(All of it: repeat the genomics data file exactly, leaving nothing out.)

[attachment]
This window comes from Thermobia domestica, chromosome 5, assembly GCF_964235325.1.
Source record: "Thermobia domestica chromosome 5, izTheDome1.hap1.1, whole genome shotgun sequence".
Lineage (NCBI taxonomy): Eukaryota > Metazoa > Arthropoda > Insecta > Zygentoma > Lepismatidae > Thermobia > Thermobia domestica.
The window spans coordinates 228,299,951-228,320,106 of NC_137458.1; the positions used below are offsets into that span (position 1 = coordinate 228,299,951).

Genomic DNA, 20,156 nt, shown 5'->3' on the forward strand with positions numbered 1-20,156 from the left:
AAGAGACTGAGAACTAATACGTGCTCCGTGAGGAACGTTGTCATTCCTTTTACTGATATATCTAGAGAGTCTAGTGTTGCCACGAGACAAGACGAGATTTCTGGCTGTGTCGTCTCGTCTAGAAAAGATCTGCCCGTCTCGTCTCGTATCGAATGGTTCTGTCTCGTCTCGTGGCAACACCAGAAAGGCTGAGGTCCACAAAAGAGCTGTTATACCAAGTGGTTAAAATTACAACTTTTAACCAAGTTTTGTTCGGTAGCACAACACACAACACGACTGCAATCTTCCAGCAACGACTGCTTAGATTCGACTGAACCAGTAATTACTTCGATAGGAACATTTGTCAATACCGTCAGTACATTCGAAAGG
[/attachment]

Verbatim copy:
This window comes from Thermobia domestica, chromosome 5, assembly GCF_964235325.1.
Source record: "Thermobia domestica chromosome 5, izTheDome1.hap1.1, whole genome shotgun sequence".
Lineage (NCBI taxonomy): Eukaryota > Metazoa > Arthropoda > Insecta > Zygentoma > Lepismatidae > Thermobia > Thermobia domestica.
The window spans coordinates 228,299,951-228,320,106 of NC_137458.1; the positions used below are offsets into that span (position 1 = coordinate 228,299,951).

Genomic DNA, 20,156 nt, shown 5'->3' on the forward strand with positions numbered 1-20,156 from the left:
AAGAGACTGAGAACTAATACGTGCTCCGTGAGGAACGTTGTCATTCCTTTTACTGATATATCTAGAGAGTCTAGTGTTGCCACGAGACAAGACGAGATTTCTGGCTGTGTCGTCTCGTCTAGAAAAGATCTGCCCGTCTCGTCTCGTATCGAATGGTTCTGTCTCGTCTCGTGGCAACACCAGAAAGGCTGAGGTCCACAAAAGAGCTGTTATACCAAGTGGTTAAAATTACAACTTTTAACCAAGTTTTGTTCGGTAGCACAACACACAACACGACTGCAATCTTCCAGCAACGACTGCTTAGATTCGACTGAACCAGTAATTACTTCGATAGGAACATTTGTCAATACCGTCAGTACATTCGAAAGG